Guantanamo Detainee Deaths: Responding to the Defense Department's Whitewash - by Stephen Lendman
On December 7, 2009, under the direction of Professor Mark Denbeaux, Seton Hall University School of Law's Center for Policy & Research (CP&R) published its 15th GITMO report titled, "Death in Camp Delta," covering three simultaneous deaths on June 9, 2006 in the maximum security Alpha Block. The detainees were found hanged in separate cells shortly after midnight on June 10, unobserved for at least two hours, rags stuffed down their throats, despite constant surveillance by five guards responsible for 28 inmates in a lit cell block monitored by video cameras. One of them was scheduled for release in 19 days, so why would he commit suicide?
The report found "dramatic flaws in the government's investigation (and) raise(s) serious questions about the security of the Camp (and) derelictions of duty by officials of multiple defense and intelligence agencies," who either let them die or killed them, then whitewashed the investigation to suppress it.
DOD responded, adding to the coverup, CP&R saying:
"The Center has found DOD's defense contradictory to, and inconsistent with, DOD's prior statement in its Naval Criminal Investigative Services (NCIS) report."
According to Professor Mark Denbeaux:
"Amazingly, some of DOD's statements purporting to defend the NCIS investigation actually impeach it; others are irrelevant or misdirected. The inflated number of statements supposedly supporting the NCIS Report are not as important as the statements omitted from the NCIS Report."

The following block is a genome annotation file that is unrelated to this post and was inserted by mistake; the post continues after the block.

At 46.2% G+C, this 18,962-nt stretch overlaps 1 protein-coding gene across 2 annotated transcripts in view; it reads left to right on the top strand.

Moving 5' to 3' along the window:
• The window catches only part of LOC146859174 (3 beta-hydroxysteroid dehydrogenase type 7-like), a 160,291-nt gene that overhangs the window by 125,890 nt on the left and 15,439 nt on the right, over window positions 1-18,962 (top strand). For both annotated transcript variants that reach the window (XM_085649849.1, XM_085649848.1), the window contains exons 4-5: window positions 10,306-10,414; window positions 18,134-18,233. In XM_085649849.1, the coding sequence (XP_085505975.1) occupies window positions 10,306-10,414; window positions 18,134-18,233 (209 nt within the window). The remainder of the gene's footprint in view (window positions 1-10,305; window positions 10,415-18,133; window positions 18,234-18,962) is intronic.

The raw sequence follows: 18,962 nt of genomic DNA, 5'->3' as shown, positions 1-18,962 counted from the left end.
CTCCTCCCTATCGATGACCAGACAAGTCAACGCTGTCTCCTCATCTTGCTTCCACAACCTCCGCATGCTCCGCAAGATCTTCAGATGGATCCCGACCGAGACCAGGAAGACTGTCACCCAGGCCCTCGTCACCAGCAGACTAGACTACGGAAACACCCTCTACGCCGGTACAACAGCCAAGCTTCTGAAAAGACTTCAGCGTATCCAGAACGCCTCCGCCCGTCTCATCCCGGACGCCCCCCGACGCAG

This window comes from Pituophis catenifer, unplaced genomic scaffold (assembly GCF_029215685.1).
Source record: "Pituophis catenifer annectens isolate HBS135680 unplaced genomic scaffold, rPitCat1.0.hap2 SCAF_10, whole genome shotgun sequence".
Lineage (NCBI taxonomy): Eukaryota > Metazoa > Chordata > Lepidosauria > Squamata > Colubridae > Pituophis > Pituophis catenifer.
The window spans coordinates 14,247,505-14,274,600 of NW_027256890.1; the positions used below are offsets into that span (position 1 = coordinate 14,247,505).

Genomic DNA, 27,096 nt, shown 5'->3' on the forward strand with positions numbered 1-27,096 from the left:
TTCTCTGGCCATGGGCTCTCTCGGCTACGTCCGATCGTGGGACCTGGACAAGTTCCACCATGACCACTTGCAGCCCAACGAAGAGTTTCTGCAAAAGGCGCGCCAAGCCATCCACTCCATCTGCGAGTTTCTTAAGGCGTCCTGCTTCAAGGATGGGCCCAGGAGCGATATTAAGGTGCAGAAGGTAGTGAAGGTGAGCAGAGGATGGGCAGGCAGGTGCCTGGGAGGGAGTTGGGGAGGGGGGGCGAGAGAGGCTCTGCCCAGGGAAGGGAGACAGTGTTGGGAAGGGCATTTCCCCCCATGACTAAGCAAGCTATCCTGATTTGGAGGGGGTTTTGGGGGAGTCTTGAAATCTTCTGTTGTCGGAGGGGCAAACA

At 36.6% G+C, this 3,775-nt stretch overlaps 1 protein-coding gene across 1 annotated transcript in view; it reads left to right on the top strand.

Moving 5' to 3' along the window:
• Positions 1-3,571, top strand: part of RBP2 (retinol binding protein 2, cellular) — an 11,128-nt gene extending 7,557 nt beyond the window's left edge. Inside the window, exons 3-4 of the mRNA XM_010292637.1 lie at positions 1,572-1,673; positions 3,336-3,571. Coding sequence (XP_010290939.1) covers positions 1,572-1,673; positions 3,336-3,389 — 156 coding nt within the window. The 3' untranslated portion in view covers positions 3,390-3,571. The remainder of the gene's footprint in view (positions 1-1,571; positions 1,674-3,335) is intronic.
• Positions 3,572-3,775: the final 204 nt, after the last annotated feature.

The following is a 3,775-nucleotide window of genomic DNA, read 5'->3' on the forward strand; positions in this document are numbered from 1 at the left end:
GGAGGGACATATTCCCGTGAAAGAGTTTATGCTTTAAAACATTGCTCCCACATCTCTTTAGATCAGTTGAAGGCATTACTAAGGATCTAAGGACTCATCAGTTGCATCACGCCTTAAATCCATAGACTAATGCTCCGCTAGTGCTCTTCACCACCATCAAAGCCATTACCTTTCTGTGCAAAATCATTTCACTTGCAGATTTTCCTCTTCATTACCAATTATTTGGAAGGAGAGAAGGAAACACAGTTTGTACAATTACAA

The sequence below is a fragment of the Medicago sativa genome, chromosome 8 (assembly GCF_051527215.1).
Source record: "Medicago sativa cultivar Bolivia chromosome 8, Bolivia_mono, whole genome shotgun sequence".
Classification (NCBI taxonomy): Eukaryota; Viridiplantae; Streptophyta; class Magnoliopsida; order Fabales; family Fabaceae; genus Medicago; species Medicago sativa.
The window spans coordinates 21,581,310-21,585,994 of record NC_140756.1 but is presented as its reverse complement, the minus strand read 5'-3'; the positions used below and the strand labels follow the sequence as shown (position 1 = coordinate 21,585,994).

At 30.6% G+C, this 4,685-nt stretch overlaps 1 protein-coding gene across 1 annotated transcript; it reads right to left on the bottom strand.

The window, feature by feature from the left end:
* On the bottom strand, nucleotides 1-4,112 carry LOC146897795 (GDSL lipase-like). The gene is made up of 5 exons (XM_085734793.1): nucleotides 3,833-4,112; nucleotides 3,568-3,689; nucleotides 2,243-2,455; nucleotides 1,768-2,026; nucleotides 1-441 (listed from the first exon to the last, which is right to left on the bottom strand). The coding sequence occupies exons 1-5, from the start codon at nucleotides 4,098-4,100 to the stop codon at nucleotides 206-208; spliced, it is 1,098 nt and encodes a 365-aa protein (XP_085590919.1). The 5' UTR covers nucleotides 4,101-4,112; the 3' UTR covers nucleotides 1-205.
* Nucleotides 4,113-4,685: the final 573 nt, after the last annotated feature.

CP&R's 16th GITMO Report responded to DOD's thinly veiled defense titled, "DOD Contradicts DOD: An Analysis of the Response to Death in Camp Delta."
While confirming some of CP&R's criticisms, DOD also "contradict(ed) factual claims in its own investigation, raising new questions as to whether the DOD can be trusted to investigate its own conduct." The Center found:
-- DOD now says one detainee had a rag in his throat; the NCIS investigation showed all three had them;
-- DOD claims over 100 interviews were conducted during the first three days of investigation; in fact, 24 were conducted on June 10 and none the next three days; at most, investigators interviewed 45 individuals in total; in addition, NCIS investigators concluded that testimonies from all on-duty guards on the night of the incident were false, yet their statements are missing; further, most of them either refute or don't corroborate NCIS findings;
-- NCIS had a videotape record of events; DOD said nothing on it contained substantive evidence, an implausible claim as everything is recorded on it; and
-- DOD now says the lights were dimmed when detainees hanged themselves; Admiral Harry Harris said they were on.
In its December report, CP&R asked key unanswered questions, including:
-- the time and exact means of death;
-- how the dead men braided a noose using torn up sheets and/or clothing unobserved and made mannequins of themselves to look like asleep bodies in bed;